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Major Billie R. Green

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  • Major Billie R. Green

    Major Billie R. Green, Santa Rosa Ca. recived word of his passing. Dont know the date & details. He graduated as an NAP class 37-46. He flew F4U A/C in 1951 Korean "Police Action". Was in HMX-1 when Ike was president.In a" Flying Peons" Newsletter recently he discribed how one of the pilots he flew with landed on the Golf Putting Green at Camp David & was called in immediately when he returned to Quantico. Said that he disappeared from HMX-1 the same day. He is one of a group like we will never see again!! Some of you senior Helicopter folks may have known him. I was honored to be in the NAP course with these passing few & it was the best experience of my life. Happy landing Billie, & God Speed, see you later. Will try to post picture of Billie as MSgt along with the flight of NAPs in 1951, VMF 212 known as the "Flying Chevrons"aboard the carrier Bataan off Korea. Semper Fi PM NOTE: Only one suvivor in the photo below, Norm Payne, last man on right sitting!!
    Last edited by pm3777; 09-26-2004, 21:58.

  • #2
    Photo posted for PM

    Maj. Billie Green USMC Ret (then MSgt) and other NAPs with F4U during Korean conflict 1951.
    Attached Files
    Semper Fidelis

    George T. Curtis

    Comment


    • #3
      A question for you old salts. Is the John McMasters in the photo the same Maj. McMasters that was CO of H&MS-16 in DaNang in May of '65?

      "Greenie"
      "Greenie"

      Comment


      • #4
        Mcmasters

        Not sure but it would fit his progression in rank. (John J. McMasters) . The only other info I have is that he is deceased. The Enlisted Pilots Association Roster shows almost three times as many NAPs deceased than are still listed . (estmated count, 360 deceased to 162 still living). Most are over 80 years old. Semper Fi PM

        Comment


        • #5
          Hi Paul,
          I didn't know Major Green, but knew others from many years ago. Could you consult your list for me and let me know if you have a MSGT AM Anderson on it. When I returned from Korea in 1953 I was assigned to AIRFMFPAC Flight Section at El Toro. We always seemed to have around 6 or 7 NAPS assigned. Think Andy told me he was in the last NAP Flight Class. I can see all the faces, but short on the names that we had during my time, (53/57). A few that I do recall and these were all E7 MSGTS....Archie Clapp, MR Douglas, Don Meredith, Ed Sofers and Andy.

          I can recall one x-county, from the East Coast back to El Toro. The flight crew was two NAP MSGTS and a TSGT crew chief, who was me. We went into Tinker AFB for fuel. They wouldn't let us depart because an officer had to sign the fuel chit. After a wait, a Marine Corps captain arrived in base ops signed the fuel chit. The AF was happy and the all enlisted flight crew departed into the wild blue yonder!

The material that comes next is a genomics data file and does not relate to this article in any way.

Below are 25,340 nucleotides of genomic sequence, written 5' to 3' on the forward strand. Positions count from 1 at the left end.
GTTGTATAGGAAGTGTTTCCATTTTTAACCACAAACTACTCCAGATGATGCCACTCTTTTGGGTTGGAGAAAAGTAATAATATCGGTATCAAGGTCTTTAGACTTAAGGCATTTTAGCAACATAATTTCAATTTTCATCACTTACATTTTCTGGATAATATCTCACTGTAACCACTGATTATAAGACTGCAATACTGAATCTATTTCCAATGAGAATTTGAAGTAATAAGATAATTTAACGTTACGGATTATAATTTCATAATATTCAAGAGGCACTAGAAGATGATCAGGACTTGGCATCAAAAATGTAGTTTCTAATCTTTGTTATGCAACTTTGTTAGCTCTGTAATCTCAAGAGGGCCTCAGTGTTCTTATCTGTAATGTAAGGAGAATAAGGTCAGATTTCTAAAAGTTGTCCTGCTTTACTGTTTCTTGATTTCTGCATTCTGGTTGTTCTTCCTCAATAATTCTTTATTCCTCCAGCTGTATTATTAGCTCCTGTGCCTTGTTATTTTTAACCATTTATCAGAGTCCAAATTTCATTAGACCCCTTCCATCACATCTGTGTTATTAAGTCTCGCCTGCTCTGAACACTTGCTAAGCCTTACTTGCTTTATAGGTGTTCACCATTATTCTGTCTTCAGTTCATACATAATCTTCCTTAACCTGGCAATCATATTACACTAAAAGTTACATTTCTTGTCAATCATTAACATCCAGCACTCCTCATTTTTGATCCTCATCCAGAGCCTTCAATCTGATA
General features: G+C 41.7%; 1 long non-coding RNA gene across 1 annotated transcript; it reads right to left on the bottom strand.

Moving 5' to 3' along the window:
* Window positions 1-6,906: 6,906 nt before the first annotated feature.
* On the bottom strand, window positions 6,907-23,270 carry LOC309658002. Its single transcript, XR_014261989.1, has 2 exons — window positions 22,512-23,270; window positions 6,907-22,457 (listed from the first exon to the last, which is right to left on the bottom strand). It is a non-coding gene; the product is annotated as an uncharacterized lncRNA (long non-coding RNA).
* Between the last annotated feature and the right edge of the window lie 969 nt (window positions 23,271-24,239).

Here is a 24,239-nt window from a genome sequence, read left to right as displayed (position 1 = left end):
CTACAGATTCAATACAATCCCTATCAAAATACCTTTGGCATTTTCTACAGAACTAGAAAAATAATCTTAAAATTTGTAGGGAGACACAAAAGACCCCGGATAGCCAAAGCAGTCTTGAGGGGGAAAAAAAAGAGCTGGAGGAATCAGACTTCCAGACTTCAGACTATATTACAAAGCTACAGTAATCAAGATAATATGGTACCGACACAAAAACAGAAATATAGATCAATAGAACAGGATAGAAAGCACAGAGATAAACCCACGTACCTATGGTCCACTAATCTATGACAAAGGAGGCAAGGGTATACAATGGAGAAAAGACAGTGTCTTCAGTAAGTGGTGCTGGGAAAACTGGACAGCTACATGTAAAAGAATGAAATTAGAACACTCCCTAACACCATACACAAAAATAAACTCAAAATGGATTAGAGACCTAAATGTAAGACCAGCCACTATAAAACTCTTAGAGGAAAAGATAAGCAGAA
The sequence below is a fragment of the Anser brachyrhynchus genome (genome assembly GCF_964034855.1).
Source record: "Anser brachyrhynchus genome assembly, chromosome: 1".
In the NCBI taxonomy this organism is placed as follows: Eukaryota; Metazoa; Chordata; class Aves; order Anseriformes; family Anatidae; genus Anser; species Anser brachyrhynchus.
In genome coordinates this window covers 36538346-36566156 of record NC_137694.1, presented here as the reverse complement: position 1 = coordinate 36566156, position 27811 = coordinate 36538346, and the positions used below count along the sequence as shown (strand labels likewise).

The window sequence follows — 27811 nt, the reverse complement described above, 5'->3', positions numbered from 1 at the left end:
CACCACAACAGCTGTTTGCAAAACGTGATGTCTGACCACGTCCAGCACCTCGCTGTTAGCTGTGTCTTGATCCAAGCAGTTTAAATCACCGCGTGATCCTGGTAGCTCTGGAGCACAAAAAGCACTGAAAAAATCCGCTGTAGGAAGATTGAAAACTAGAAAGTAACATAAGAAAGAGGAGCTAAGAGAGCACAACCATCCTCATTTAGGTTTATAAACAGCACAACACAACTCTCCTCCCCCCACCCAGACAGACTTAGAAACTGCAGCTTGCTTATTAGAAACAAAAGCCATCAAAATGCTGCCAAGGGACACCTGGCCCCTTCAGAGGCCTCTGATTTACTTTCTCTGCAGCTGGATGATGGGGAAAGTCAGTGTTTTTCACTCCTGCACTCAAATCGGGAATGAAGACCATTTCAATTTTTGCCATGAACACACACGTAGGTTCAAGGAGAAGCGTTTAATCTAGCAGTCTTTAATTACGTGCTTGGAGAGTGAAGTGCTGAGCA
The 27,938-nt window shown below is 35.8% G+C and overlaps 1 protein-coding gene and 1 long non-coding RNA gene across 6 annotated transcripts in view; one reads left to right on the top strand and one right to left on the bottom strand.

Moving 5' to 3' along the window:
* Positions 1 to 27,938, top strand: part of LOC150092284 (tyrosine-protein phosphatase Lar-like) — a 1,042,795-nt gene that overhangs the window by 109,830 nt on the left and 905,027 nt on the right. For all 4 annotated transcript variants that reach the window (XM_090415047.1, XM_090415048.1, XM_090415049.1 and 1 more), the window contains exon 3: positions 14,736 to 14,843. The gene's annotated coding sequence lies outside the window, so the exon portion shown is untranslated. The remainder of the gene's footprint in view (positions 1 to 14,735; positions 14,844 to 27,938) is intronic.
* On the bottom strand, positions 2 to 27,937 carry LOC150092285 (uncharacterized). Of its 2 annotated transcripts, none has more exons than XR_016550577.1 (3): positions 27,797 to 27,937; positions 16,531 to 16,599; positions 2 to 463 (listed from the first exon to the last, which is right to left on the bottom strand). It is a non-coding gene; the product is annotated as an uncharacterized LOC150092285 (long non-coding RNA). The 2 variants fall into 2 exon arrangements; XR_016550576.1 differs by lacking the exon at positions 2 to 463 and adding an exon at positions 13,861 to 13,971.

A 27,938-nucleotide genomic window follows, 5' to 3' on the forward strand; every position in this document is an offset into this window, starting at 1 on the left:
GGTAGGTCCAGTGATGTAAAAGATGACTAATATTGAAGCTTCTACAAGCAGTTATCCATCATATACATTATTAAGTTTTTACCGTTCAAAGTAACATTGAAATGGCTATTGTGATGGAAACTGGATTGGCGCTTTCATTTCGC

I transferred to helicopters in 1957, and there were a few NAPS at LTA and a number of former NAPS. Also when I was with the H-34 program at Shin Miewa our resident test pilot was a First Class NAP. I think he had been a NAP since around 1944. Just think of it two E-6s running around Japan in a H-34. As the song goes ...those were the days my friend

          S/F
          Ernie Needham

          .
          .

          Comment


          • #6
            NAPs Status

            Ernie, you brought back so many good memories and my reply has some sad news. There are two Andersons, Pat Anderson in Dayton Ohio can give you address on private Email Arthur M. Anderson Jr class 66-47 last year of NAPs deceased. Douglas Morton R. class 75-47 last year again, deceased. Meredith D. W. class 78-47 last year again, deceased. Sofers Edward M. class 33-46 earlier, deceased. I attended NAP training Dec 43 thru July 1944. Half our classes were Navy Petty Officers, may have known your E6 companion in Japan. A friend of mine a Major was shot down in his F4U during the early part of Korean war & was bad off in enemy territory with severe back injuries. Finally after dark an old HO3S-1 found his location and picked him up. It was a Navy Petty officer 1st class E6!! They had a hairy time locating the Carrier off shore at night as the radios were out. Your cross country experience reminds me of a flight from Memphis with Msgt Cain in an old Gooney bird. We were in Ops at Tuscon AZ with the flight plan and they demanded to see the Capt. Of course we went through the usual routine with the USAF folks.Another note: there were some Reserve Officers that came on duty as Enlisted pilots & some WO rank during the Korean War. Some had been through NAVCADs & this was the only rank they could get back on active duty. Hope this covers your questions, wish it could have been better news. Semper Fi PM PS. No listing of Archie Clapp, recently Obit on Col Archie Clapp. The only listing is Frank A. Clapp Class 14-45, Deceased. Archie must have been a NAVCAD.
            Last edited by pm3777; 09-27-2004, 00:44.

            Comment


            • #7
              Thanks for the reply Paul. I didn't do very well with those names . I guess the difficult part with all those people being deceased is that it seems like yesterday. Andy was my number one . On x-countrys when the other pilot would go back for a kip, Andy would let me fly. Our pilot at SMIC was a fellow by the name of Jim Ray. Does that name ring a bell? I always felt sorry for Jim as he could not pass the test for chief. When the Navy did away with the NAP rating they made Jim a BB Stacker. That was in title only. All he had to do was pass the test, which he did at long last. He was transfered to NAS El Centro and as I understand it was the Ops Chief till he retired. I ask him one time why he stayed in. His only reply was, "I like to fly." Sorry for my error. It was Frank Clapp.

              Okay Paul, I guess this old wind bag has gone on long enough. The pay wasn't much, but we sure had some good times. Right ?

              S/F
              Ernie

              Comment


              • #8
                CWO aviators